Carbon trading, so long a frustrating collision of economic elegance and implementation nightmare, is back.
Just two years ago both popular media and academic publishing were replete with titles like Putting A Price On Carbon: It Was Hot, Now It’s Not and the rather more pointed Why Carbon Pricing is Not Sufficient to Mitigate Climate Change. Meanwhile the Cop27 climate summit at Sharm El-Sheikh in Egypt saw the launch of two new large carbon trading schemes, alongside a host of other initiatives designed to make such trading easier.
According to Shell – an enthusiastic proponent of carbon trading – voluntary carbon markets are anticipated to become at least five times bigger by 2030. By then they could potentially be transacting volumes of credits equal to the entire 2019 emissions of the aviation industry. The consultancy McKinsey is going bigger still, projecting growth by 2050 of up to 100 times the amount of credits currently traded.
The list of critiques levelled at carbon trading is long – and would not bear repeating, except to remind us of the scale of the pickle in which we may soon find ourselves.
First, carbon markets are fiendishly complicated. Overlapping jurisdictions, rates, bases, prices and verification methodologies bury good ecological intentions under an unyielding morass of detail.
According to one review, at year-end 2019 there were no fewer than 21 regional emissions trading schemes in place around the world, with another 24 under consideration at the city, state or regional level. Then there are the big national schemes, of which the EU and Chinese versions are the largest, but which also exist in nations such as New Zealand, Korea and Japan.
Second, carbon markets are abstract and hegemonic. They seek to render infinitely complex biophysical processes into a simple ledger amenable to Western science and finance. This sounds like a drastic charge, potentially even a disingenuous one, but the efforts of Rowan Foley and others at Australia’s Aboriginal Carbon Foundation to escape the constraints of simplistic “carbon in versus carbon out” accounting shows just how colonial, loaded, repressive and frankly inaccurate such hierarchical knowledge systems can be.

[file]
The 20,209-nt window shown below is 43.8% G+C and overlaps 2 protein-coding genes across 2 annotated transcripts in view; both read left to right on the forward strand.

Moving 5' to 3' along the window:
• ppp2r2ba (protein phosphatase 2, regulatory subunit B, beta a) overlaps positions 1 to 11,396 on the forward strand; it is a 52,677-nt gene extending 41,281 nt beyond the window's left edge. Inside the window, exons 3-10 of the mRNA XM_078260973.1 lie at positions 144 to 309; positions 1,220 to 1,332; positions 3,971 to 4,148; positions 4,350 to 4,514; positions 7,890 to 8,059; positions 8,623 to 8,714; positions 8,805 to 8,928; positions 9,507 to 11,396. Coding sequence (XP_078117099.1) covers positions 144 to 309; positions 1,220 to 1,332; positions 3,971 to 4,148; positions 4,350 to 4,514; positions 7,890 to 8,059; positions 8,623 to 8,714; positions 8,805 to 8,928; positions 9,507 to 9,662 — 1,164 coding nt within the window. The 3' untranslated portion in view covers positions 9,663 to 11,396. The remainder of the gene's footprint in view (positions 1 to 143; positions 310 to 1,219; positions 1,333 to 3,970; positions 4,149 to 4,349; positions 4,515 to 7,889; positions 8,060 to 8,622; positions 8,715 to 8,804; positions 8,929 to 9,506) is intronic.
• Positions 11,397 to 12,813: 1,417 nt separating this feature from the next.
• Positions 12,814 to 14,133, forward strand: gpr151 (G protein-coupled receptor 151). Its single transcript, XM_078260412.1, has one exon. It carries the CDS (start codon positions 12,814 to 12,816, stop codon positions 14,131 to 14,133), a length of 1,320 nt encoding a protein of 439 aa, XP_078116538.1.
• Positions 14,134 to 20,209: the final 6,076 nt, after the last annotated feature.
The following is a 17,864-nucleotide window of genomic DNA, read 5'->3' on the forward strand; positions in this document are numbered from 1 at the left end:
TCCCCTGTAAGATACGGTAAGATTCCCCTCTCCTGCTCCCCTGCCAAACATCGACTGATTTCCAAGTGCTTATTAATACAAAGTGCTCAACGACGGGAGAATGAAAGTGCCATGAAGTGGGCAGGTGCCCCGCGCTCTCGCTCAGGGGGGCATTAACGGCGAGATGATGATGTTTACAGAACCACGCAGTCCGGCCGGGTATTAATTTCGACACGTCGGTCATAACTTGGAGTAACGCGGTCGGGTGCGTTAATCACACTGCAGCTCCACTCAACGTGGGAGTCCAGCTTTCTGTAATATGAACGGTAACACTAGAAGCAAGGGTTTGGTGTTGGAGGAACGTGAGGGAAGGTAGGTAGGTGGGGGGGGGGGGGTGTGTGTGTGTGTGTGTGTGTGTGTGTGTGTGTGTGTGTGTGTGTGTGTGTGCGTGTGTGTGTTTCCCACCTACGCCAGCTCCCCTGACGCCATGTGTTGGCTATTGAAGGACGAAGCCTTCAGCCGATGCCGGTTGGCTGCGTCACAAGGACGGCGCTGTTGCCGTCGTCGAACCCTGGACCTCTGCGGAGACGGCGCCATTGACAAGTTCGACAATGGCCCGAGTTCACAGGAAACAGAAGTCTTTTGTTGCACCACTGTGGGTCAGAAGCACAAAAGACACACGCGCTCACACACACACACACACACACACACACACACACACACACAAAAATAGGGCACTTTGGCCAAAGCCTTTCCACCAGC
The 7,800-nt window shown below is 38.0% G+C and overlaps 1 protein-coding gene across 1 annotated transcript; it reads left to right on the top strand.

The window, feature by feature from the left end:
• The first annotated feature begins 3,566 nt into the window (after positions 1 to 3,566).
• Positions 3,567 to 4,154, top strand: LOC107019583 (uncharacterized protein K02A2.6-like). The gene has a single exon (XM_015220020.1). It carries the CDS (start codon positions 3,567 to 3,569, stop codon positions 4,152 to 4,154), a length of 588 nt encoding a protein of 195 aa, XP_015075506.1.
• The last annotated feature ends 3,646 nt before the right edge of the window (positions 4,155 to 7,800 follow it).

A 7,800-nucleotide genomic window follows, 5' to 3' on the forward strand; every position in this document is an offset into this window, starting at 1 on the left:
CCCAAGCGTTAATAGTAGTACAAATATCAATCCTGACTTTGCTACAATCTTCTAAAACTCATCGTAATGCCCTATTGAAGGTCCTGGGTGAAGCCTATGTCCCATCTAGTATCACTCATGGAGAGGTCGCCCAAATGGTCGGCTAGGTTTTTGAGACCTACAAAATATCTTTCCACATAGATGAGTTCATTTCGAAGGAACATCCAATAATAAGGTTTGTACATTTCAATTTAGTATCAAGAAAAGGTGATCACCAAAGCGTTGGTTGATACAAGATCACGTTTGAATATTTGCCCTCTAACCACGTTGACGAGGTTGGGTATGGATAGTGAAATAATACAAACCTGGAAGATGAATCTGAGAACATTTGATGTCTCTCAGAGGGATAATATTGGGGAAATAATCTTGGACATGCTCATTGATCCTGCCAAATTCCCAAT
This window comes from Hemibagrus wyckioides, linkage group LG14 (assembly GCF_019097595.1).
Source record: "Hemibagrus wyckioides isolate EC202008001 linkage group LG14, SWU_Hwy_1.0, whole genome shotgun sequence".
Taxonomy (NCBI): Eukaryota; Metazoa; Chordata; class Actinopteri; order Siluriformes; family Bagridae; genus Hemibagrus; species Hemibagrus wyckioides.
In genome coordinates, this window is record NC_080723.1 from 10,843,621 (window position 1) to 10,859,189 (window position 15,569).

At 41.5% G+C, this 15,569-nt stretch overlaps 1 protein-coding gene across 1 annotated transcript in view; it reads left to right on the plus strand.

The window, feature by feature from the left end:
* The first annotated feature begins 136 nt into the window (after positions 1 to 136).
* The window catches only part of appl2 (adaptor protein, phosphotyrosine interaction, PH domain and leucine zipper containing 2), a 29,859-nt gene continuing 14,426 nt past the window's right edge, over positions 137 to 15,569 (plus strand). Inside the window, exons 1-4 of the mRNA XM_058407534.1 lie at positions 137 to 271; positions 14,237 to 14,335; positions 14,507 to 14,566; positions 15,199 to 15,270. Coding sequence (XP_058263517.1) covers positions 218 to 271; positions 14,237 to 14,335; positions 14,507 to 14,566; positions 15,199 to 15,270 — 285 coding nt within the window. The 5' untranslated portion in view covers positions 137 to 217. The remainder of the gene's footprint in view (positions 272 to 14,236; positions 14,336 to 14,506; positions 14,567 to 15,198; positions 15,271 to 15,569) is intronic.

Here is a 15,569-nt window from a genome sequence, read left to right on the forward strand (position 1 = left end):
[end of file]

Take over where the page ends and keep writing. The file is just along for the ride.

Glossing over, or directly subordinating, alternate forms of knowledge, value and relations to the natural world is inescapable where environments and the communities who live and work inside them must be made legible to carbon traders in London, New York, Singapore or Geneva.
Thirdly, and most critically, carbon trading doesn’t seem to work. As our chart of annual world greenhouse gas emissions shows, albeit crudely, the carbon trading era – commencing with the start of the EU Emissions Trading Scheme (ETS) in 2005 – has accompanied continued rises in global emissions.
It is true that emissions may be increasing more in places that are not covered by emissions trading schemes. It’s also impossible to be sure that a world without carbon trading wouldn’t be much worse than this one. But it’s worth noting that the only time emissions have actually properly fallen since 2005 was in 2019-20, when the Covid-19 pandemic swung a sledgehammer through the global economic system.
And herein lies the point. While carbon trading may be a useful concept, or even an effective tool – if we could get the measurement, economics and implementation right – it is clearly not a systemic solution to a systemic problem.
“Framing the climate challenge as a market failure”, wrote Daniel Rosenbloom and colleagues in 2020, “fails to seriously appreciate its scope and depth… Core societal functions, such as heating or mobility, are met through large and deeply entrenched sociotechnical systems made up of interconnected technologies, infrastructures, regulations, business models, and lifestyles… these systems have become increasingly locked into the combustion of fossil fuels and the associated release of GHG emissions.”
For these authors, climate change can only be addressed through “fundamental changes to existing systems” – something that carbon trading was never intended to achieve. Indeed, its ability to marry business-as-usual with some kind of emissions reduction was precisely the point when Ronald Coase first posited the founding concepts in 1960.
That an efficient allocation of environmental costs and benefits could come about by a polluter simply buying the credits required to keep polluting was a core implication of the proposal. This likely accounts for the world’s largest participants in carbon trading in 2021 including airlines, fossil fuel giants and car companies. The largest by a long way was a cryptocurrency platform that bought up masses of credits in order to tokenise them.
Considered this way, the resurrection of carbon trading at Cop27 makes perfect sense. This was, after all, the Russia-Ukraine Cop, the gas Cop, the enmity Cop; the Cop taking place amidst worldwide energy market meltdown, macroeconomic pain, crisis fatigue, canyoning trust and the shuddering realisation of just how much things would have to change if the climate crisis were to be taken seriously. For some of the attendees – who included an unprecedented contingent of fossil fuel lobbyists – a feeble, convoluted, financialised solution may be just what the doctor ordered.